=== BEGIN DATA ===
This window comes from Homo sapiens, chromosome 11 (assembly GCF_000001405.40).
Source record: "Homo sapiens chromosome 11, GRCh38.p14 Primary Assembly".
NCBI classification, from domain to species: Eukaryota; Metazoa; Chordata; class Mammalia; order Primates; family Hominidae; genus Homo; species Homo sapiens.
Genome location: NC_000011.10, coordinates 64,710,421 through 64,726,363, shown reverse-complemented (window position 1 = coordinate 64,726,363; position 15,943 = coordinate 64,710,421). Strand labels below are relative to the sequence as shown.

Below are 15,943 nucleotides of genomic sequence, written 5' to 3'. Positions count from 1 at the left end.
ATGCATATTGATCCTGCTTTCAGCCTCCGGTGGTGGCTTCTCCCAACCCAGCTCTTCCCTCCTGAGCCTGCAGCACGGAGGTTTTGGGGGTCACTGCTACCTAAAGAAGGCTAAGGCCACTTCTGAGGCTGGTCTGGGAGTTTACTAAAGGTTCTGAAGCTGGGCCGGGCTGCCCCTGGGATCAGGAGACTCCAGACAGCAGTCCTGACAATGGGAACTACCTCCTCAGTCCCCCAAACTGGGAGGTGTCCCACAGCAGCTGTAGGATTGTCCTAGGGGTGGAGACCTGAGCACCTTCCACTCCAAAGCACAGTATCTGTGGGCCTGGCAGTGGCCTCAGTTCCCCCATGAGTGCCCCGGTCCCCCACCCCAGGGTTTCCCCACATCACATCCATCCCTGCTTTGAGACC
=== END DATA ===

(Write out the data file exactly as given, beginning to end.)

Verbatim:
This window comes from Homo sapiens, chromosome 11 (assembly GCF_000001405.40).
Source record: "Homo sapiens chromosome 11, GRCh38.p14 Primary Assembly".
NCBI classification, from domain to species: Eukaryota; Metazoa; Chordata; class Mammalia; order Primates; family Hominidae; genus Homo; species Homo sapiens.
Genome location: NC_000011.10, coordinates 64,710,421 through 64,726,363, shown reverse-complemented (window position 1 = coordinate 64,726,363; position 15,943 = coordinate 64,710,421). Strand labels below are relative to the sequence as shown.

Below are 15,943 nucleotides of genomic sequence, written 5' to 3'. Positions count from 1 at the left end.
ATGCATATTGATCCTGCTTTCAGCCTCCGGTGGTGGCTTCTCCCAACCCAGCTCTTCCCTCCTGAGCCTGCAGCACGGAGGTTTTGGGGGTCACTGCTACCTAAAGAAGGCTAAGGCCACTTCTGAGGCTGGTCTGGGAGTTTACTAAAGGTTCTGAAGCTGGGCCGGGCTGCCCCTGGGATCAGGAGACTCCAGACAGCAGTCCTGACAATGGGAACTACCTCCTCAGTCCCCCAAACTGGGAGGTGTCCCACAGCAGCTGTAGGATTGTCCTAGGGGTGGAGACCTGAGCACCTTCCACTCCAAAGCACAGTATCTGTGGGCCTGGCAGTGGCCTCAGTTCCCCCATGAGTGCCCCGGTCCCCCACCCCAGGGTTTCCCCACATCACATCCATCCCTGCTTTGAGACC